either because what one spa calls a hammam another calls a tepidarium or because they're written in such flowery language that it's hard to understand what they're saying, so this guide is written to open up the wonderful world of spa treatments to everyone.
I only review treatments that I've tried. You'll see this when you read each review, as I don't just explain the treatment but also how it felt. Of course this doesn't mean that your experience will be the same, so much depends on personal taste, the spa you visit and the therapist, but I hope it gives you enough to decide if the treatment is right for you, and to have the confidence to check, when you book, that it's what you're expecting.
and many of the treatments you'll find in this guide have been practised for thousands of years. Many of them you can also do quite easily at home. Some of my favourite massages have been in places where there is no shared language, no spa menu, just a smile, a nod and a practitioner who knows more about your body and how to heal it than you do.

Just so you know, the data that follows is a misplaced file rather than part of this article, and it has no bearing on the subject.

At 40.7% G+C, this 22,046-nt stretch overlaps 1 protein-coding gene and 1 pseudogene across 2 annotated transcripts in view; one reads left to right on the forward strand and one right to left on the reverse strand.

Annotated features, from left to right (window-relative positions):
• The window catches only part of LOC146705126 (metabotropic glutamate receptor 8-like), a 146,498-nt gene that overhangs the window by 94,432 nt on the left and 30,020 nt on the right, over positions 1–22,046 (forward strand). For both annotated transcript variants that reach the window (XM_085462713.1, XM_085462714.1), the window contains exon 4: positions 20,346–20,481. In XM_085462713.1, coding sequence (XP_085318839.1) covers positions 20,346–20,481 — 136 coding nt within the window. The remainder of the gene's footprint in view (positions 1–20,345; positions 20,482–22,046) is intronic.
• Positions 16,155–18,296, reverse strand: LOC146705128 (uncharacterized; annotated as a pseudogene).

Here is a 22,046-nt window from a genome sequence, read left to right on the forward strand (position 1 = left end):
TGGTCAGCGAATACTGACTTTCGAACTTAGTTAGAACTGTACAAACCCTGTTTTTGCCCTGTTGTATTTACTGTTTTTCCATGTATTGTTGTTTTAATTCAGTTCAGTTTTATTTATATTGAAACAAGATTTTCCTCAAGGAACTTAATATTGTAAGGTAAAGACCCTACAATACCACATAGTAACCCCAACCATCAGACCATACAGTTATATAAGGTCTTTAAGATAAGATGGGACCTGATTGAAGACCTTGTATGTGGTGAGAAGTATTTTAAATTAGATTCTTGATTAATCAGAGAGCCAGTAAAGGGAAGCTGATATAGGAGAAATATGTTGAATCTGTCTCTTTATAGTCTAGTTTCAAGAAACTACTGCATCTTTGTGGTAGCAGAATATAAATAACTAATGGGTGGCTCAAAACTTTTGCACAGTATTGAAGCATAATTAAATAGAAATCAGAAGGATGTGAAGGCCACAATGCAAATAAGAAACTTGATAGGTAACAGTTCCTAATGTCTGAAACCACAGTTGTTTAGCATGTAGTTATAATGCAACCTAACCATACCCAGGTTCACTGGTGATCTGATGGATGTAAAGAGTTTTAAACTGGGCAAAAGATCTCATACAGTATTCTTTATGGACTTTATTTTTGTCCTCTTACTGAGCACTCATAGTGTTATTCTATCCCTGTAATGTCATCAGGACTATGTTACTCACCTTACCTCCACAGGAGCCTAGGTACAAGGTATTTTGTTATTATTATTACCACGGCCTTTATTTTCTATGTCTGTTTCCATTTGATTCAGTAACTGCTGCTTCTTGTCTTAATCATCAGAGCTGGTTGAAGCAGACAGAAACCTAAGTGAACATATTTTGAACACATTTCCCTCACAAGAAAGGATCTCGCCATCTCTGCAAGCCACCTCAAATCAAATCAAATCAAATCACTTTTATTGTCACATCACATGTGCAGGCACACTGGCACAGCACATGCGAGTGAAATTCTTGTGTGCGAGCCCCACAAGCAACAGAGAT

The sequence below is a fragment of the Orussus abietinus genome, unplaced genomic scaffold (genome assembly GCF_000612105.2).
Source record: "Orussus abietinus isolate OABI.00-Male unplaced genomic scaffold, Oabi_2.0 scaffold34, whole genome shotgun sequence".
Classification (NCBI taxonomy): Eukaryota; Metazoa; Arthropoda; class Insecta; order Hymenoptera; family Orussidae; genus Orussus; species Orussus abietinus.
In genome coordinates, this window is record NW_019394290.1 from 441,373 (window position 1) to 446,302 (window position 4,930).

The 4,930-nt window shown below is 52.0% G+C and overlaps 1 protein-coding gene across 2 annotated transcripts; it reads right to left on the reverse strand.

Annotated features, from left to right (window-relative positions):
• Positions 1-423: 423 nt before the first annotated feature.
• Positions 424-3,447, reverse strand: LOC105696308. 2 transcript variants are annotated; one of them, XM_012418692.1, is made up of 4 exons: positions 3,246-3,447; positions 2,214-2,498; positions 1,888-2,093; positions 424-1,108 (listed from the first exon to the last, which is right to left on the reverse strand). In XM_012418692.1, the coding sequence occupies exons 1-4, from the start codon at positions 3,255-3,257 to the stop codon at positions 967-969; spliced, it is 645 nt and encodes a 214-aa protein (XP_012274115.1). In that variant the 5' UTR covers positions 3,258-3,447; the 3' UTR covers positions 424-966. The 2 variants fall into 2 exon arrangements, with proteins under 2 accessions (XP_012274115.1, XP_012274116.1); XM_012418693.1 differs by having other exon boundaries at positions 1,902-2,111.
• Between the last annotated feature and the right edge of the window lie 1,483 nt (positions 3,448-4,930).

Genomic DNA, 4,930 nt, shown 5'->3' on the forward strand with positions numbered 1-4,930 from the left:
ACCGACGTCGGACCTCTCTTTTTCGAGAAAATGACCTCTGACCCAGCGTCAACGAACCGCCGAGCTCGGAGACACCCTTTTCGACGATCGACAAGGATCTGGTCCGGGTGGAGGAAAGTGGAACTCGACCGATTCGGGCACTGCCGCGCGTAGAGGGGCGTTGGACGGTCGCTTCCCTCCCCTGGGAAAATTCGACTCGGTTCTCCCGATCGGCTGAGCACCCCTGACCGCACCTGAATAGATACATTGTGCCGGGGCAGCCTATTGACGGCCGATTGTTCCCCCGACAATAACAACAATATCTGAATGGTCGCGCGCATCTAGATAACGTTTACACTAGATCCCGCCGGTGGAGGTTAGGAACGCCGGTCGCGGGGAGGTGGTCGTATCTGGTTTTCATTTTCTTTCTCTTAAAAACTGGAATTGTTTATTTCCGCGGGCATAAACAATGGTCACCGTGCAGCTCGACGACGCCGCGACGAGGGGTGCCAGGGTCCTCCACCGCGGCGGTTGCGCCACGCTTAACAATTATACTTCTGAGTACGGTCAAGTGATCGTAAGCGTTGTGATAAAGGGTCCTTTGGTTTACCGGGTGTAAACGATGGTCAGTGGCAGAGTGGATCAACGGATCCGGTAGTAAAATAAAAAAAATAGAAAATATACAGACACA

Having said that I've also had blissful five star spa experiences where reading the lengthy poetic description of the massage had my toes relaxing before I'd even reached the spa (hopefully these reviews will do the same for you).
There are delights to be had in the whole spectrum of treatments, from the simplest to the most elaborate.
some of them just weren't for me, but I hope in describing them not to put you off but to highlight what the pitfalls may be. For example, flotation wasn't for me but that may have been because I jumped in with both feet (as usual). If you want to try this experience I'd recommend you start off more gently and acclimatise yourself to the sensation.
So whether you like the idea of a Tkissila, Snow Paradise or Lava Shell Massage just flip through this guide to see what it all means, and get ready to enjoy complete relaxation... mmmm... How soon can I be on a plane to Morocco?
© Pearl Howie 2015. All rights reserved.